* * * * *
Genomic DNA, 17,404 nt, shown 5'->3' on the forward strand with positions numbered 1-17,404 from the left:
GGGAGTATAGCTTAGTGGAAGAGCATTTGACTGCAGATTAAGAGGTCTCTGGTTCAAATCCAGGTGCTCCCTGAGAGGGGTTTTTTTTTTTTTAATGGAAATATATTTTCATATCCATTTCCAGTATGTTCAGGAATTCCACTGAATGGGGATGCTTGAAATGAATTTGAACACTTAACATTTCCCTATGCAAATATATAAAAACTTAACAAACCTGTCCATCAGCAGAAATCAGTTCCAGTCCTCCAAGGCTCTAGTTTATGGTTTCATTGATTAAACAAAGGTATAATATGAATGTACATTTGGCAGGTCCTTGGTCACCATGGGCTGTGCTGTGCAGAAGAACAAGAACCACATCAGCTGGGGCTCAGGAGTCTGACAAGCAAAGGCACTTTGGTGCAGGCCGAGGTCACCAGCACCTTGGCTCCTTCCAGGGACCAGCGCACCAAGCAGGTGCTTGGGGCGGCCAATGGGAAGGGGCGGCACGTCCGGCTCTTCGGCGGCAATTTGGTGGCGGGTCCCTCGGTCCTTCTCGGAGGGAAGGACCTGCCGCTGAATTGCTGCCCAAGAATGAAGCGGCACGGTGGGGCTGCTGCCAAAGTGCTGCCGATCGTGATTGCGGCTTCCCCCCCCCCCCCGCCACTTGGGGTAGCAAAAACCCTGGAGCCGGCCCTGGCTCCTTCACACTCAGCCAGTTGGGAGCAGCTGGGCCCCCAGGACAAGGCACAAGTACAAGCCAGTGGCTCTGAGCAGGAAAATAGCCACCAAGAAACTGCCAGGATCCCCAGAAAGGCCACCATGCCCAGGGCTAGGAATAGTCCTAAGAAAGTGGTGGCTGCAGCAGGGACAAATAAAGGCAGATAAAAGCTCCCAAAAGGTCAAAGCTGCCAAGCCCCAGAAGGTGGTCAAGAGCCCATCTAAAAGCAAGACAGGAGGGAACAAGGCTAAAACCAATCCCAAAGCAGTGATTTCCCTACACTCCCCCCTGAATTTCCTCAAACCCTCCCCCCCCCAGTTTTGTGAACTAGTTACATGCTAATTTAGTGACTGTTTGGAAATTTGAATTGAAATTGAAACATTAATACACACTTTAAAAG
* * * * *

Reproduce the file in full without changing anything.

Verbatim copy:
Genomic DNA, 17,404 nt, shown 5'->3' on the forward strand with positions numbered 1-17,404 from the left:
GGGAGTATAGCTTAGTGGAAGAGCATTTGACTGCAGATTAAGAGGTCTCTGGTTCAAATCCAGGTGCTCCCTGAGAGGGGTTTTTTTTTTTTTAATGGAAATATATTTTCATATCCATTTCCAGTATGTTCAGGAATTCCACTGAATGGGGATGCTTGAAATGAATTTGAACACTTAACATTTCCCTATGCAAATATATAAAAACTTAACAAACCTGTCCATCAGCAGAAATCAGTTCCAGTCCTCCAAGGCTCTAGTTTATGGTTTCATTGATTAAACAAAGGTATAATATGAATGTACATTTGGCAGGTCCTTGGTCACCATGGGCTGTGCTGTGCAGAAGAACAAGAACCACATCAGCTGGGGCTCAGGAGTCTGACAAGCAAAGGCACTTTGGTGCAGGCCGAGGTCACCAGCACCTTGGCTCCTTCCAGGGACCAGCGCACCAAGCAGGTGCTTGGGGCGGCCAATGGGAAGGGGCGGCACGTCCGGCTCTTCGGCGGCAATTTGGTGGCGGGTCCCTCGGTCCTTCTCGGAGGGAAGGACCTGCCGCTGAATTGCTGCCCAAGAATGAAGCGGCACGGTGGGGCTGCTGCCAAAGTGCTGCCGATCGTGATTGCGGCTTCCCCCCCCCCCCCGCCACTTGGGGTAGCAAAAACCCTGGAGCCGGCCCTGGCTCCTTCACACTCAGCCAGTTGGGAGCAGCTGGGCCCCCAGGACAAGGCACAAGTACAAGCCAGTGGCTCTGAGCAGGAAAATAGCCACCAAGAAACTGCCAGGATCCCCAGAAAGGCCACCATGCCCAGGGCTAGGAATAGTCCTAAGAAAGTGGTGGCTGCAGCAGGGACAAATAAAGGCAGATAAAAGCTCCCAAAAGGTCAAAGCTGCCAAGCCCCAGAAGGTGGTCAAGAGCCCATCTAAAAGCAAGACAGGAGGGAACAAGGCTAAAACCAATCCCAAAGCAGTGATTTCCCTACACTCCCCCCTGAATTTCCTCAAACCCTCCCCCCCCCAGTTTTGTGAACTAGTTACATGCTAATTTAGTGACTGTTTGGAAATTTGAATTGAAATTGAAACATTAATACACACTTTAAAAG